Speaking in Rome today, Dr Mary McAleese condemned the Roman Catholic Church as a “primary global carrier of the toxic virus of misogyny” and as “a male bastion of patronising platitudes to which Pope Francis has added his own quota”. The conference to mark International Women’s Day at which she spoke had formerly been held in the Vatican, but was moved outside of the papal jurisdiction after objections from right-wing cardinal Kevin O’Farrell that the speakers included gay rights campaigners.
Dr McAleese is one of the most intellectually able politicians of recent times, it is baffling she still feels the church is an appropriate place for women. It is not just the church that is misogynistic, it is the writings and the doctrines upon which the church rests. To read the pages of Scripture is to read a tale of male dominance, of female subjugation. It is to read a history of violence, invasion and exploitation. It is to read of religious leaders sanctioning war, conquest, slavery and discrimination. Why would anyone who reads of such a religion expect anything other than misogyny?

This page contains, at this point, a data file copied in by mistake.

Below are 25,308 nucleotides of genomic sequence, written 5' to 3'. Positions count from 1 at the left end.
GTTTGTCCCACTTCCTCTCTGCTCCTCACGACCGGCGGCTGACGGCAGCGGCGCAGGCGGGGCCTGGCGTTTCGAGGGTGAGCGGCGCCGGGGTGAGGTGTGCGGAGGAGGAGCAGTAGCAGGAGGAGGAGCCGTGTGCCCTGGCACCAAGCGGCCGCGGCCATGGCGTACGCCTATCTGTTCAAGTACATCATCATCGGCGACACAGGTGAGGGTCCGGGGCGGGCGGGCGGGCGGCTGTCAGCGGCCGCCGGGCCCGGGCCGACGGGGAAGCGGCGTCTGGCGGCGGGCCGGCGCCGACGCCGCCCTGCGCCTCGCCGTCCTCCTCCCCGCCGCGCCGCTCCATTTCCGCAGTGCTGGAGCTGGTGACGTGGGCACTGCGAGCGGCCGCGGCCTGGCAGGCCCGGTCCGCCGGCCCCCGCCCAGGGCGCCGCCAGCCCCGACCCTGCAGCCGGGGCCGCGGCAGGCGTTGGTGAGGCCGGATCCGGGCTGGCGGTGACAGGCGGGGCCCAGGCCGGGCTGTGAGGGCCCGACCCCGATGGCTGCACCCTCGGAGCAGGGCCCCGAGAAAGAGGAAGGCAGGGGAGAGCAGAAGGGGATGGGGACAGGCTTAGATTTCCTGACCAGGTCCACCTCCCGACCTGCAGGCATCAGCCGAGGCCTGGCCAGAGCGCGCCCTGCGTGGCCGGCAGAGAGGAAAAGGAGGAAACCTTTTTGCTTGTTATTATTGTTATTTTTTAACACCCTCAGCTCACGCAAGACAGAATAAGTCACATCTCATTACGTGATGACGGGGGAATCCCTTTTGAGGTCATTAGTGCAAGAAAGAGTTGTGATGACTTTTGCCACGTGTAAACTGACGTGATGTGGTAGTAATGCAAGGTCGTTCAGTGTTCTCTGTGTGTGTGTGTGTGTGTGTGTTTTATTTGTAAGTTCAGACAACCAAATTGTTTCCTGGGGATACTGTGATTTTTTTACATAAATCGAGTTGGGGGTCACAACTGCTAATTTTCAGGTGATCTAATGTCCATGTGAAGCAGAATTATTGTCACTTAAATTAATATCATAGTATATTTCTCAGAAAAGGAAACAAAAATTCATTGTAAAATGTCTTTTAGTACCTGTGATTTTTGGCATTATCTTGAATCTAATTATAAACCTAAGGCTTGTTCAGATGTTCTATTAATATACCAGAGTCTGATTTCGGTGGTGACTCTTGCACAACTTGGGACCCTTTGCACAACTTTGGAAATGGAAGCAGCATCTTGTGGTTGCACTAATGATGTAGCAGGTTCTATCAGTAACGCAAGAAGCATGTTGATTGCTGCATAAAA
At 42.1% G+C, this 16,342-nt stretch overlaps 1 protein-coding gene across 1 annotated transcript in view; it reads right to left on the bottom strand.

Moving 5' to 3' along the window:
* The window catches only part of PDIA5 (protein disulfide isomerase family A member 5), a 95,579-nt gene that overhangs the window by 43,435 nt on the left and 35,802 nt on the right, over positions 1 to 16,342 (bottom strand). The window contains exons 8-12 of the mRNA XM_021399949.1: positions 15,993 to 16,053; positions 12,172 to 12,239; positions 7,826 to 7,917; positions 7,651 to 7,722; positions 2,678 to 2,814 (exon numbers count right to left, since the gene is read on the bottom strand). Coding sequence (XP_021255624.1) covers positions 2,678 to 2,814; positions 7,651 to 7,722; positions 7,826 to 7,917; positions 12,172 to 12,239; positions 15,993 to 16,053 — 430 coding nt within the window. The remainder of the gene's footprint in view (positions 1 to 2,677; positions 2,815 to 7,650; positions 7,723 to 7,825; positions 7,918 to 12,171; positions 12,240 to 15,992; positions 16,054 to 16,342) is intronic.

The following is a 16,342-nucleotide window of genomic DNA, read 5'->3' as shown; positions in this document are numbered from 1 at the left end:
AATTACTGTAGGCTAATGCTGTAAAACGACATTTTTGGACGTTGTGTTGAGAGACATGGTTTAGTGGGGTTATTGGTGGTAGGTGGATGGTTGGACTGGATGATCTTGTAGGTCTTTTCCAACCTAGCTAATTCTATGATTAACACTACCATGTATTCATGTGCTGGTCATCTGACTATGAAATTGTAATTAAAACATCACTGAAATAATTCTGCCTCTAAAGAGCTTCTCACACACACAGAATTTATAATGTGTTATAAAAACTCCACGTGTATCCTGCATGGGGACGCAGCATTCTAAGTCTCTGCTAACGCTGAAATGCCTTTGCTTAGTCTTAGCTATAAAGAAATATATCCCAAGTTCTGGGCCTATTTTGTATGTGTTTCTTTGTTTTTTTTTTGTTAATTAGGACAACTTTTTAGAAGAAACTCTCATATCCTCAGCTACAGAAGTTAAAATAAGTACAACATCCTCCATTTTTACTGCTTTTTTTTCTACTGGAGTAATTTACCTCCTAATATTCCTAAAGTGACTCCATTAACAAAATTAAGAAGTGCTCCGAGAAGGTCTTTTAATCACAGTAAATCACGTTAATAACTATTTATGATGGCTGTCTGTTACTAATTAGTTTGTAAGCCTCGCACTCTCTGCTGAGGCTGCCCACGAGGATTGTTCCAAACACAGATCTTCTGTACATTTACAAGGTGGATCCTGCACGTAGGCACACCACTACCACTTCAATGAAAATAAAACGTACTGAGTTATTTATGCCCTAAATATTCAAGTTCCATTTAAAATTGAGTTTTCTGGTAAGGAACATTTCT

Perhaps the early church was radically different, perhaps a culture of non-violence and equality existed, what is clear, though, is that as soon as the church became an arm of imperial rule in 313 CE, it was only going to go in one direction; the rule of rich, powerful and aggressive men would become pervasive. The medieval church, in its hideously corrupt excess, was a logical consequence of a church becoming an imperial religion.
The church has never repented of its past, it has never offered to abandon the ways of oppressive patriarchy, and it has certainly never offered to sacrifice any of the extraordinary wealth it possesses. It it not naive to go to Rome, to the opulence and the excess of the Vatican, and to complain that it is discriminatory? Discrimination, dominance, oppression, coercion, power, these are at the very heart of the institution.
A logical stance for a feminist would be outside the church, it would be to call for an end to the role of an anachronistic and abusive institution in spheres of public life and for its confinement to private and voluntary activities. To exclude the church from influence and power would be good for women, paradoxically, it would also be good for the church. A church deprived of hierarchy and prestige, a church that could no longer exert control over the lives of others, would be a church unattractive to coercive men. It would be a church closer to that radical group of those early centuries, it might even resemble something Jesus of Nazareth would have joined.